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Teenage kids stage protest for education

Apr 15, 2010

Young children of a colony, in Delhi’s Ferozeshah Kotla launched a protest on Wednesday, demanding a chance to study in a good school. The local protest raises a national issue of lack of availability of quality education to the masses.

New Delhi: Fourteen-year-old Shivam has been sitting at home since he passed out from class VIII at a government school last year. Not that he didn't want to study further. He says that he couldn't get admission in a "good" school.

Shivam and many others like him living in 100 Quarters, Valmiki Colony, in the Ferozeshah Kotla area hope now that right to education is a law, they would also get a chance to pursue their dreams. On the eve of Ambedkar Jayanti, the young children launched a protest, demanding a chance to study in a good school.

According to children and their parents, the reservation for poor students in most private schools is a farce and the infrastructure and quality of education in government schools is not good enough. "I was asked to go to another government school after class VIII. But I heard the teachers in that school ask children to do odd jobs for them. So I didn't want to go there. My parents then tried in many private schools but were turned away every time," said Shivam. "I want to become an actor but I also want to finish school. I think it can't happen now."

On Tuesday evening, these children got together with a couple of NGOs to make yarn on a spinning wheel as a mark of protest. On April 25, the children will perform in a play called Vyatha based on the new right to education.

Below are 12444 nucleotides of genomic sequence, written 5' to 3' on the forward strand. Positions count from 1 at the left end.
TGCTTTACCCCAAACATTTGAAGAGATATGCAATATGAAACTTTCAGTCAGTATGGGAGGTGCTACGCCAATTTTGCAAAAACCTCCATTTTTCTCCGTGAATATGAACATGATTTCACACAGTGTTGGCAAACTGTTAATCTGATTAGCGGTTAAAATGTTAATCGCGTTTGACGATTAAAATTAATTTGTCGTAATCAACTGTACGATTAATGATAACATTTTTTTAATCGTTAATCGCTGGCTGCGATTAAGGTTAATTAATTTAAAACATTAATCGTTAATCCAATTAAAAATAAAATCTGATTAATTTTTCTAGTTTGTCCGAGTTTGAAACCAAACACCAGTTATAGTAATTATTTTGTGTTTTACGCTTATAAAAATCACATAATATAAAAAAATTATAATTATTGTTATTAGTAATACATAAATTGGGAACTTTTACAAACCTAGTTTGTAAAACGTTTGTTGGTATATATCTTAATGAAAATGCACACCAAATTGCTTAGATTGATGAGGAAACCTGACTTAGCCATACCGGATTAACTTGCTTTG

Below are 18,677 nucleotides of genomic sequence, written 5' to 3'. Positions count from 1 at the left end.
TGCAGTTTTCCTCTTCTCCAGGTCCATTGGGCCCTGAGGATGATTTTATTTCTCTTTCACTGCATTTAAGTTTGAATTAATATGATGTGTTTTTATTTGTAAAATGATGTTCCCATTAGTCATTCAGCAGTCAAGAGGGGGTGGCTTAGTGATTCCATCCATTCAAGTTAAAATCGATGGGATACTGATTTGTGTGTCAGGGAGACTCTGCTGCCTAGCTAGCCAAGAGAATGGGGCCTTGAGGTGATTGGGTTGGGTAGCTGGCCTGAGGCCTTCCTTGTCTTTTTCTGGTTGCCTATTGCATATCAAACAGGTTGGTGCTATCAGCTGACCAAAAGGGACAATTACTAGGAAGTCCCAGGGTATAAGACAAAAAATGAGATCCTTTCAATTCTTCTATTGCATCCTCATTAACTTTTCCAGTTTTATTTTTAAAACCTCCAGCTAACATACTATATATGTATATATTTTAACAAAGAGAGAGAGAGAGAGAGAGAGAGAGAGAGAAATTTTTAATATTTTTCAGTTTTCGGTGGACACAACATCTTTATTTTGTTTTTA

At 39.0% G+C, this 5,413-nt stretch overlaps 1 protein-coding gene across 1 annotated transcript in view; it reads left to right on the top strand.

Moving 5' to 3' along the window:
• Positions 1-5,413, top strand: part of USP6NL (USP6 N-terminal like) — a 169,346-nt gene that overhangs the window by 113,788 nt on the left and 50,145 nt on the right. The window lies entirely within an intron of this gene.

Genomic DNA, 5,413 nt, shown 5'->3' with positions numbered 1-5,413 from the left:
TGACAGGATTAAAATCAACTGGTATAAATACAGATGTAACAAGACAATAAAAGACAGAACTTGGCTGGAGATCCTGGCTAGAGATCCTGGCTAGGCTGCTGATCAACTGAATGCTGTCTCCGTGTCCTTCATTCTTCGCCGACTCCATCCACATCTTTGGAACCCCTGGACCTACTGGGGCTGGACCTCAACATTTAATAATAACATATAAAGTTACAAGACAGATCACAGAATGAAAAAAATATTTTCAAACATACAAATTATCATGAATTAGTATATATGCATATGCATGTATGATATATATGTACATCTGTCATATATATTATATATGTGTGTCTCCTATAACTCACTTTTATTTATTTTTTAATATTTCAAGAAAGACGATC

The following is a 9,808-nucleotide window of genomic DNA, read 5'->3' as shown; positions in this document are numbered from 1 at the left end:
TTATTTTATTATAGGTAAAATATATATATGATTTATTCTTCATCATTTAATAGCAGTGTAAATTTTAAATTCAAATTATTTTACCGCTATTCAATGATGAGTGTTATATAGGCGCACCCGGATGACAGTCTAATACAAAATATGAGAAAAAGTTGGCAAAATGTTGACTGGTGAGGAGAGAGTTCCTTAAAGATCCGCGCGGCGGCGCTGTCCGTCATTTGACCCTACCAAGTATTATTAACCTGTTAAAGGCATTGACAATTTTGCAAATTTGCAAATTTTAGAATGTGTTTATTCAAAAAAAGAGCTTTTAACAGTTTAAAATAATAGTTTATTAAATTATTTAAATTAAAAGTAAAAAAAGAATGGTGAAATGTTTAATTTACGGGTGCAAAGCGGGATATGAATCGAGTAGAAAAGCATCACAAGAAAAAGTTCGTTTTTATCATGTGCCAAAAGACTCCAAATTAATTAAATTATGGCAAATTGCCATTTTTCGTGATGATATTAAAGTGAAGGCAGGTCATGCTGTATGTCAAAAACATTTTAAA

"Younger kids in our basti go to MCD schools but they hardly have any infrastructure or quality education. Most of them drop out at the secondary level," said Sanjay Taank, a resident of the basti, who helps other parents with admissions of their children. "We live in the heart of the city but the benefits of reservation for poor students in private schools and the right to education haven't reached our children so far."

According to Taank, either government should provide quality education in its schools or facilitate admission in private schools. "Many private schools in the vicinity mostly deny our children admission. They say that they don't want underprivileged students. We hope to carry on with our protest by spreading awareness about the RTE, meeting government officials and the education minister if need be," Taank said.

He added that only four or five people in a colony of about two thousand people have been able to do graduation. "Most end up in private jobs for meagre salaries or become safai karamcharis like their parents," he added.

The government officials say children could not get admission because they dare to make a choice. "Only some number of seats are reserved for poor students in private schools. They can't admit any child if all seats (in this category) are taken up," said Rakesh Mohan, education secretary, Delhi government. "The RTE will be implemented in letter and spirit from only next session. We will ensure no child is turned away from government schools."

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